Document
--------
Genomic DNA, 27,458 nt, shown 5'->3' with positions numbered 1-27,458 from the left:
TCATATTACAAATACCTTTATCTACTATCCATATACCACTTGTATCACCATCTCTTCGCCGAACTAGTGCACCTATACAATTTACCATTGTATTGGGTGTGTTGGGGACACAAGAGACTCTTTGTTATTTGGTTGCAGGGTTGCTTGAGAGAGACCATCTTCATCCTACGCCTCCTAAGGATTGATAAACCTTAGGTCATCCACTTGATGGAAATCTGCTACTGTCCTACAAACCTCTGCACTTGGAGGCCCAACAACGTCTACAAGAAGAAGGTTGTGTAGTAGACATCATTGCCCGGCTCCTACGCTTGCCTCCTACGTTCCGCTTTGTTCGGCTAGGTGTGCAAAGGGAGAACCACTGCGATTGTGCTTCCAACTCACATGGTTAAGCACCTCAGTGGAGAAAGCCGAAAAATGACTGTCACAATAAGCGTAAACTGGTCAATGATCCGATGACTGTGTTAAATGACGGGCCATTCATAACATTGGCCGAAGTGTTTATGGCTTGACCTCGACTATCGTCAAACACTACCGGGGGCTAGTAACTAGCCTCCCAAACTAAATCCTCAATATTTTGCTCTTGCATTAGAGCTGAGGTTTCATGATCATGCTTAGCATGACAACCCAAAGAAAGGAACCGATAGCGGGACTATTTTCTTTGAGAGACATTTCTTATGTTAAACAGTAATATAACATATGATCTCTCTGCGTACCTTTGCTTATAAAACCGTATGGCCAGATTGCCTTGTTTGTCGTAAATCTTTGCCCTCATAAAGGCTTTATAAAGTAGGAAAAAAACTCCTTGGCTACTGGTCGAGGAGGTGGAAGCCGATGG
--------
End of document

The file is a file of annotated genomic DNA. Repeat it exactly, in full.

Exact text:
Genomic DNA, 27,458 nt, shown 5'->3' with positions numbered 1-27,458 from the left:
TCATATTACAAATACCTTTATCTACTATCCATATACCACTTGTATCACCATCTCTTCGCCGAACTAGTGCACCTATACAATTTACCATTGTATTGGGTGTGTTGGGGACACAAGAGACTCTTTGTTATTTGGTTGCAGGGTTGCTTGAGAGAGACCATCTTCATCCTACGCCTCCTAAGGATTGATAAACCTTAGGTCATCCACTTGATGGAAATCTGCTACTGTCCTACAAACCTCTGCACTTGGAGGCCCAACAACGTCTACAAGAAGAAGGTTGTGTAGTAGACATCATTGCCCGGCTCCTACGCTTGCCTCCTACGTTCCGCTTTGTTCGGCTAGGTGTGCAAAGGGAGAACCACTGCGATTGTGCTTCCAACTCACATGGTTAAGCACCTCAGTGGAGAAAGCCGAAAAATGACTGTCACAATAAGCGTAAACTGGTCAATGATCCGATGACTGTGTTAAATGACGGGCCATTCATAACATTGGCCGAAGTGTTTATGGCTTGACCTCGACTATCGTCAAACACTACCGGGGGCTAGTAACTAGCCTCCCAAACTAAATCCTCAATATTTTGCTCTTGCATTAGAGCTGAGGTTTCATGATCATGCTTAGCATGACAACCCAAAGAAAGGAACCGATAGCGGGACTATTTTCTTTGAGAGACATTTCTTATGTTAAACAGTAATATAACATATGATCTCTCTGCGTACCTTTGCTTATAAAACCGTATGGCCAGATTGCCTTGTTTGTCGTAAATCTTTGCCCTCATAAAGGCTTTATAAAGTAGGAAAAAAACTCCTTGGCTACTGGTCGAGGAGGTGGAAGCCGATGG